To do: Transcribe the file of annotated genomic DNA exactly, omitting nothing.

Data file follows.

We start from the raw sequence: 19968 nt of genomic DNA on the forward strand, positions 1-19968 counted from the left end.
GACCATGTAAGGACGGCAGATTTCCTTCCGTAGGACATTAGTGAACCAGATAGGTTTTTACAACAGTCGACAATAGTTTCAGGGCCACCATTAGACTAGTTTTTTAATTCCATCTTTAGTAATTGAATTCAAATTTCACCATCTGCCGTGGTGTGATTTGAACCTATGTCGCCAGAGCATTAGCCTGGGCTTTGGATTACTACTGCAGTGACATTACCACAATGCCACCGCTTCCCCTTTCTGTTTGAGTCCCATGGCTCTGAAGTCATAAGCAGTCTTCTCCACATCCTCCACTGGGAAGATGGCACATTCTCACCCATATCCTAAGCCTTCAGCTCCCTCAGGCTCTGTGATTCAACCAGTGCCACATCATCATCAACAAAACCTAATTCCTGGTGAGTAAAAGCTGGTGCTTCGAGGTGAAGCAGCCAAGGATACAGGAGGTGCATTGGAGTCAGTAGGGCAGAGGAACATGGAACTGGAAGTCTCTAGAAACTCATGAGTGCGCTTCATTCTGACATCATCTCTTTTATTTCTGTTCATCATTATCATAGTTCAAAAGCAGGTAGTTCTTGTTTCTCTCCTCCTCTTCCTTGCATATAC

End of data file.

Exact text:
We start from the raw sequence: 19968 nt of genomic DNA on the forward strand, positions 1-19968 counted from the left end.
GACCATGTAAGGACGGCAGATTTCCTTCCGTAGGACATTAGTGAACCAGATAGGTTTTTACAACAGTCGACAATAGTTTCAGGGCCACCATTAGACTAGTTTTTTAATTCCATCTTTAGTAATTGAATTCAAATTTCACCATCTGCCGTGGTGTGATTTGAACCTATGTCGCCAGAGCATTAGCCTGGGCTTTGGATTACTACTGCAGTGACATTACCACAATGCCACCGCTTCCCCTTTCTGTTTGAGTCCCATGGCTCTGAAGTCATAAGCAGTCTTCTCCACATCCTCCACTGGGAAGATGGCACATTCTCACCCATATCCTAAGCCTTCAGCTCCCTCAGGCTCTGTGATTCAACCAGTGCCACATCATCATCAACAAAACCTAATTCCTGGTGAGTAAAAGCTGGTGCTTCGAGGTGAAGCAGCCAAGGATACAGGAGGTGCATTGGAGTCAGTAGGGCAGAGGAACATGGAACTGGAAGTCTCTAGAAACTCATGAGTGCGCTTCATTCTGACATCATCTCTTTTATTTCTGTTCATCATTATCATAGTTCAAAAGCAGGTAGTTCTTGTTTCTCTCCTCCTCTTCCTTGCATATAC